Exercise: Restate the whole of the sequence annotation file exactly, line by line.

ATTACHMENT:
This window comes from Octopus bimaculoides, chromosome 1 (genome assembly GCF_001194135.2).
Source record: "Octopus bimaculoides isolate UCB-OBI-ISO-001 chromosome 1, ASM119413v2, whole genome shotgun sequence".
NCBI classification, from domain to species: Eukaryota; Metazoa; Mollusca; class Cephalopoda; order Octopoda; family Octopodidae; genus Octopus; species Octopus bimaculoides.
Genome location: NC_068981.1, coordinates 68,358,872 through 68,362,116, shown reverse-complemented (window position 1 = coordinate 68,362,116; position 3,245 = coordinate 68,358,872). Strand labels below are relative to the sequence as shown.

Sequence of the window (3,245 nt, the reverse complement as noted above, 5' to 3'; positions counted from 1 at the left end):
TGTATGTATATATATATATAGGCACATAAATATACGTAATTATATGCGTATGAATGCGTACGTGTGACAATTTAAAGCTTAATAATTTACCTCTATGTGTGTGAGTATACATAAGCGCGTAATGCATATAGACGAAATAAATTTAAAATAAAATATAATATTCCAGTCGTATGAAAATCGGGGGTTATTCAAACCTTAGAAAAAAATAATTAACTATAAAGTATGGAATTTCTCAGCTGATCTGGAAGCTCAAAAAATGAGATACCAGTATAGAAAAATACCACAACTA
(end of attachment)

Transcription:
This window comes from Octopus bimaculoides, chromosome 1 (genome assembly GCF_001194135.2).
Source record: "Octopus bimaculoides isolate UCB-OBI-ISO-001 chromosome 1, ASM119413v2, whole genome shotgun sequence".
NCBI classification, from domain to species: Eukaryota; Metazoa; Mollusca; class Cephalopoda; order Octopoda; family Octopodidae; genus Octopus; species Octopus bimaculoides.
Genome location: NC_068981.1, coordinates 68,358,872 through 68,362,116, shown reverse-complemented (window position 1 = coordinate 68,362,116; position 3,245 = coordinate 68,358,872). Strand labels below are relative to the sequence as shown.

Sequence of the window (3,245 nt, the reverse complement as noted above, 5' to 3'; positions counted from 1 at the left end):
TGTATGTATATATATATATAGGCACATAAATATACGTAATTATATGCGTATGAATGCGTACGTGTGACAATTTAAAGCTTAATAATTTACCTCTATGTGTGTGAGTATACATAAGCGCGTAATGCATATAGACGAAATAAATTTAAAATAAAATATAATATTCCAGTCGTATGAAAATCGGGGGTTATTCAAACCTTAGAAAAAAATAATTAACTATAAAGTATGGAATTTCTCAGCTGATCTGGAAGCTCAAAAAATGAGATACCAGTATAGAAAAATACCACAACTA